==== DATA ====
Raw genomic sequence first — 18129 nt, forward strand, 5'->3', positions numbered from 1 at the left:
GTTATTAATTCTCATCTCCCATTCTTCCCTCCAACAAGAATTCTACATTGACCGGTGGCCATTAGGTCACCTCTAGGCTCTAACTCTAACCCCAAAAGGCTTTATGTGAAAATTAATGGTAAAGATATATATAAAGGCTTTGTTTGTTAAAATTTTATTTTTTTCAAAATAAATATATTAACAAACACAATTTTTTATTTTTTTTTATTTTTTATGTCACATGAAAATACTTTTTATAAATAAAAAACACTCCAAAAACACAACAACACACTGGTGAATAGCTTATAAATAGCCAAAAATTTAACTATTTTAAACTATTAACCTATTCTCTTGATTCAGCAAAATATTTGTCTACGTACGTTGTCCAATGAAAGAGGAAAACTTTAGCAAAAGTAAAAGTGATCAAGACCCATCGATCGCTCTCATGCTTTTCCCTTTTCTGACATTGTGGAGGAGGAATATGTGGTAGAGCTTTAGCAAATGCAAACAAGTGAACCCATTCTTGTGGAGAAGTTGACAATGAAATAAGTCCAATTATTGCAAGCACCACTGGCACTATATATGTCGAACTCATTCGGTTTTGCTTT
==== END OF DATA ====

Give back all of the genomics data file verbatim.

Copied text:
Raw genomic sequence first — 18129 nt, forward strand, 5'->3', positions numbered from 1 at the left:
GTTATTAATTCTCATCTCCCATTCTTCCCTCCAACAAGAATTCTACATTGACCGGTGGCCATTAGGTCACCTCTAGGCTCTAACTCTAACCCCAAAAGGCTTTATGTGAAAATTAATGGTAAAGATATATATAAAGGCTTTGTTTGTTAAAATTTTATTTTTTTCAAAATAAATATATTAACAAACACAATTTTTTATTTTTTTTTATTTTTTATGTCACATGAAAATACTTTTTATAAATAAAAAACACTCCAAAAACACAACAACACACTGGTGAATAGCTTATAAATAGCCAAAAATTTAACTATTTTAAACTATTAACCTATTCTCTTGATTCAGCAAAATATTTGTCTACGTACGTTGTCCAATGAAAGAGGAAAACTTTAGCAAAAGTAAAAGTGATCAAGACCCATCGATCGCTCTCATGCTTTTCCCTTTTCTGACATTGTGGAGGAGGAATATGTGGTAGAGCTTTAGCAAATGCAAACAAGTGAACCCATTCTTGTGGAGAAGTTGACAATGAAATAAGTCCAATTATTGCAAGCACCACTGGCACTATATATGTCGAACTCATTCGGTTTTGCTTT